Wire brooder into coop, or put them up in the shed

Discussion in 'Coop & Run - Design, Construction, & Maintenance' started by iamcuriositycat, Nov 12, 2011.

  1. iamcuriositycat

    iamcuriositycat Chillin' With My Peeps

    3,703
    43
    228
    Jul 30, 2009
    Charlotte, NC
    Okay, guys. I have tomorrow only to finish putting together a solution for the chickens that got smoked out of the shed. I can spend the day priming & painting the interior of the shed to cover the smoke damage (same shed where I keep feed--in bins--and hay and equipment), or I can convert a wire rabbit-hutch-style brooder into a tiny coop.

    Questions: They are six little silkies. I don't mind them in the shed, and I can cut a pop door for them. I sweep out the straw bedding every week or so to keep the floor clean. Any reason this is a problem? Or would it be better for them to have a small coop?

    If I convert the wire brooder to a coop, more questions: It has a wire floor, and the back half is wood on the back & sides, but the front half is wire all the way around. Plenty of ventilation... probably not enough insulation. I can put plywood down on the floor, but there will be gaps unless I invest more time than I have in cutting the pieces just so. Can I just bed it heavily in straw and call it good, even with the gaps? Also, do I need to build another wall to subdivide the back section (i.e., there would be a section of the back that would not be open to the wire front)? It measures 38 inches by 56 inches--is this enough space for six silkies to sleep in?

    Remember, I have one day to do everything, so it needs to be simple. Shed (I KNOW I can do it in a day) or rabbit hutch? Advantages of each approach? Challenges I haven't thought of?

    Thanks!
     
  2. Ridgerunner

    Ridgerunner Chicken Obsessed

    20,124
    3,324
    496
    Feb 2, 2009
    Northwest Arkansas
    I'm sure I am not seeing it totally right, but can you temporarily put a draft/breeze guard around the bottom of that brooder while you work on something permanent? My brooder is in the coop. I put plastic around the bottom 12" or so and let it go all the way to the ground. It overlaps the ground a bit and bedding winds up on it. I don't know what your weather is like for the next several days, but in North Carolina you should never need insulation, just good ventilation and a way to keep then out of the wind.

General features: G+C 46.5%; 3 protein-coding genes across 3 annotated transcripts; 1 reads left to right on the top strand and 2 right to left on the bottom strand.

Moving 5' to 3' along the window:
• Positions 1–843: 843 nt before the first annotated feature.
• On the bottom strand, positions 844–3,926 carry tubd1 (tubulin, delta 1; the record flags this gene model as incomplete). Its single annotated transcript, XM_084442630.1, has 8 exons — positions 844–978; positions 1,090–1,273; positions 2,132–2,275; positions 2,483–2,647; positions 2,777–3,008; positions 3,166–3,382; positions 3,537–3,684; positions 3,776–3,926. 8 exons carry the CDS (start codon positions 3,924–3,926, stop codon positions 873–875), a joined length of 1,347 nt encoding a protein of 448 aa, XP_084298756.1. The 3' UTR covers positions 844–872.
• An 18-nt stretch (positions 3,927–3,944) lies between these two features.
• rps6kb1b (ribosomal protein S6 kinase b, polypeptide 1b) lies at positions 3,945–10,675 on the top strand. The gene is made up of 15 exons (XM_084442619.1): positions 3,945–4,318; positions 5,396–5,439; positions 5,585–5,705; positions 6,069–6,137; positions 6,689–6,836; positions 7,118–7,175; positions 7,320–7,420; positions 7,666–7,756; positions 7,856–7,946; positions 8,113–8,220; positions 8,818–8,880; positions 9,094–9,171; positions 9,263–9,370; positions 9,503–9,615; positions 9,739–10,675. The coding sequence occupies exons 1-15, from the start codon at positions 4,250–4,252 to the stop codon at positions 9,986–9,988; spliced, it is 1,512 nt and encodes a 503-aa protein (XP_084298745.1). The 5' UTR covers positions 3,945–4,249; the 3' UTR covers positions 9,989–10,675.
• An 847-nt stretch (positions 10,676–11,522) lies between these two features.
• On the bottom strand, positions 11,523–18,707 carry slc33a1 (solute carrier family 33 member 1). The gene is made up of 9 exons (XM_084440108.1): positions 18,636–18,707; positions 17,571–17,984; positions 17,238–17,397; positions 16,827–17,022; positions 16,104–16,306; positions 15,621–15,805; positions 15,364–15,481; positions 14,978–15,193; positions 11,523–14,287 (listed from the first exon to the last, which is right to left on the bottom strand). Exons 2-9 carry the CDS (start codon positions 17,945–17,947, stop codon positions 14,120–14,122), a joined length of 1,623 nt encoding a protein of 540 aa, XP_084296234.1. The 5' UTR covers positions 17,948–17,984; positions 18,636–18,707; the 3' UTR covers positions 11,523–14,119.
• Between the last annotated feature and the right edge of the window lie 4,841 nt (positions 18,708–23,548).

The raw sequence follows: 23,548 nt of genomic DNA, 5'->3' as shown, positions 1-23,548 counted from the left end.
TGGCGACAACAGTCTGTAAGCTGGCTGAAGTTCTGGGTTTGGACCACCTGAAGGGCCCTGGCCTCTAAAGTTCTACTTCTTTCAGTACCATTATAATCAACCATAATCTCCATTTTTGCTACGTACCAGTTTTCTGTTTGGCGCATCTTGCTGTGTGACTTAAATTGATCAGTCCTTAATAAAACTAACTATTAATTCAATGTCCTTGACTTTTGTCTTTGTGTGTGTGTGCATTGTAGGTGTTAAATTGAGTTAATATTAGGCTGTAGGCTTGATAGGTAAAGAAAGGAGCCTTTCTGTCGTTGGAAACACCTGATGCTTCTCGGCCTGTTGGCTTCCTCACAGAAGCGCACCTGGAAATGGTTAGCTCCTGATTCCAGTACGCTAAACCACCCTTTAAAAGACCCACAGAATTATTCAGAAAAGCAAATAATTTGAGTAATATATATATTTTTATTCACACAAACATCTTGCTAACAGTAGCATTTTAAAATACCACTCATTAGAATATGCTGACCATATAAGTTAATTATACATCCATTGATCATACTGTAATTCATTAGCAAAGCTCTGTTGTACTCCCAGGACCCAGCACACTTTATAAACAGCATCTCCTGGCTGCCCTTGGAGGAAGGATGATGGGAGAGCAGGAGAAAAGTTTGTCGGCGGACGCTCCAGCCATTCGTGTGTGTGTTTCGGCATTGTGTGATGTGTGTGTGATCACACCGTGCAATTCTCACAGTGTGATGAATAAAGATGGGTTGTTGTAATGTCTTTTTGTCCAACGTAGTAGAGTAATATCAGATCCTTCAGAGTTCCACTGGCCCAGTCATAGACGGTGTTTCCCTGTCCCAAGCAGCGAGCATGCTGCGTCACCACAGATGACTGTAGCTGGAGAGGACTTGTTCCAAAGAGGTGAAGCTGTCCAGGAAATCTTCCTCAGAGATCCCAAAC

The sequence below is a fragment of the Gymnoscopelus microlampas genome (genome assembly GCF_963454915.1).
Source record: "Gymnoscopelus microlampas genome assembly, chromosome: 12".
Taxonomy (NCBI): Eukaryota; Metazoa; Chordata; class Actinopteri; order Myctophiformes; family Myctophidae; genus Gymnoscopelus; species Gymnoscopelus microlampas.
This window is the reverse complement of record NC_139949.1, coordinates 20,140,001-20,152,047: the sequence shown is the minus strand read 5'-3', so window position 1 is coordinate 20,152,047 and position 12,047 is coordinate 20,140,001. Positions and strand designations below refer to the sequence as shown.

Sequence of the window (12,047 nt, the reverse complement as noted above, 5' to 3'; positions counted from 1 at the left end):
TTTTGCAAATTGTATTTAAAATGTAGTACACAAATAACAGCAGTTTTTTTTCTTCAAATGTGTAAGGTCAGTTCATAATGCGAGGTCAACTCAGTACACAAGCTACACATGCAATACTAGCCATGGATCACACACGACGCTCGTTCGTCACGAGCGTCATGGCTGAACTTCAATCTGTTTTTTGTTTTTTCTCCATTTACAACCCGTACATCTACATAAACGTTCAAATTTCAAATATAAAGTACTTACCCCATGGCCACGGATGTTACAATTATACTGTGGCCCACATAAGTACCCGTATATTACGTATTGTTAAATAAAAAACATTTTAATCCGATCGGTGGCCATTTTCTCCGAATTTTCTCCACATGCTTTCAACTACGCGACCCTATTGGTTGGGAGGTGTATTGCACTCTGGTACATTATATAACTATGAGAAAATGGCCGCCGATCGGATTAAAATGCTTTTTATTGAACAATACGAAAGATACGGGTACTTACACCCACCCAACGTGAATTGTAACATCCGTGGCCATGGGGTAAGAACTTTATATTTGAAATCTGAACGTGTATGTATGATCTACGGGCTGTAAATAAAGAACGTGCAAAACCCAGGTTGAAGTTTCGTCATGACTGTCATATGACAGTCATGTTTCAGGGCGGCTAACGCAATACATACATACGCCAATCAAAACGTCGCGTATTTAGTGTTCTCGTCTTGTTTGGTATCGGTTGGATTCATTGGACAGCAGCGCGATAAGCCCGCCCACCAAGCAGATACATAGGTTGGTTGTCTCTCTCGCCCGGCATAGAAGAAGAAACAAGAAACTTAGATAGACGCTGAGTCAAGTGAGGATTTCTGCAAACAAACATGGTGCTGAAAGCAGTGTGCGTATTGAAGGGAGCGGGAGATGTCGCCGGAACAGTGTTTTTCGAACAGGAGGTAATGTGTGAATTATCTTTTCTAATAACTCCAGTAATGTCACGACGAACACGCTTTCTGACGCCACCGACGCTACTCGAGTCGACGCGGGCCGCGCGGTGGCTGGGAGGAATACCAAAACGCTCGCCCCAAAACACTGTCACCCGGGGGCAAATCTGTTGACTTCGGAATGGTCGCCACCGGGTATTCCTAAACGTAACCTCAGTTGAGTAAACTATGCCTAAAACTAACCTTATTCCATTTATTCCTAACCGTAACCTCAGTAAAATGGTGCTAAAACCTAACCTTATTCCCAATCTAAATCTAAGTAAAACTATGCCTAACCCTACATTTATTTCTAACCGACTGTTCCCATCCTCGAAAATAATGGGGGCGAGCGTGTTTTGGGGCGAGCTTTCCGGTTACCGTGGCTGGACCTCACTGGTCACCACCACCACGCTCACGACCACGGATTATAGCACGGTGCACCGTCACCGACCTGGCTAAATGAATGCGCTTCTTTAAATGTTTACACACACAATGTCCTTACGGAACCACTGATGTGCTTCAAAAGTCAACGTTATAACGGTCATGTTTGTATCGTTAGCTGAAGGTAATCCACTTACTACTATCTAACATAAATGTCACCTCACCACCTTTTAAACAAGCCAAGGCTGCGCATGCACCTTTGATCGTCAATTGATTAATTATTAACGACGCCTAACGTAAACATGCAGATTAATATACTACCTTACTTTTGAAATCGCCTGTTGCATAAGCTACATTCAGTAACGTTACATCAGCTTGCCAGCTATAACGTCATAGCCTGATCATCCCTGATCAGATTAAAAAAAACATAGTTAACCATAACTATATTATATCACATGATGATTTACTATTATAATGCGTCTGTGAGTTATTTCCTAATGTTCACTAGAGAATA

You don''t mention how old they are. I assume they are old enough that they can handle the temperatures you'll see if they are out of the wind.

    My grow-out coop is a raised coop with a wire bottom. I used old metal from a shed roof that blew off in a thunderstorm and made a wind guard all the way to the ground. I also blocked the wire sides to keep a draft out. I had 5-1/2 week olds in there when my overnight low was around 24 F. I'll open it back up this summer when I need to keep it cooler, but I figure this is good for all winter now. It does have a whole lot of ventilation up high, above where they roost.
     
  3. iamcuriositycat

    iamcuriositycat Chillin' With My Peeps

    3,703
    43
    228
    Jul 30, 2009
    Charlotte, NC
    Thank you! That's actually very helpful. I hadn't thought about a simple draft guard, rather than trying to make a solid floor.

    Our winters are mild, so I guess it doesn't have to be extreme. I've decided to go ahead and set up the brooder as a coop. It has the advantage of giving me a place to put their food and water that the ducks can't get to (or won't, at least, because they won't want to go up the ramp). I was actually able to get some of the work done today, so that all that's left is to attach the roof (already have the pieces ready) and build a ramp. I may even have time to prime and paint the inside of the shed as well & start getting it set back up the way I like it.

    The silkies are about 9 weeks, and they've been outside since around 5 weeks, so they are accustomed to the temps. They've been in the shed most of that time, but they've been in the wire brooder, even without a draft guard, since we had the fire in the shed a week ago, and they've done just fine. But I want to make sure they'll continue to be fine when we have ice storms and other such cold weather. I'm also planning, when I take the old roof off, to get in there and install a perch for when they're ready to roost.

    Thanks for the help. I'm much clearer on what I need to do tomorrow now. [​IMG]
     

BackYard Chickens is proudly sponsored by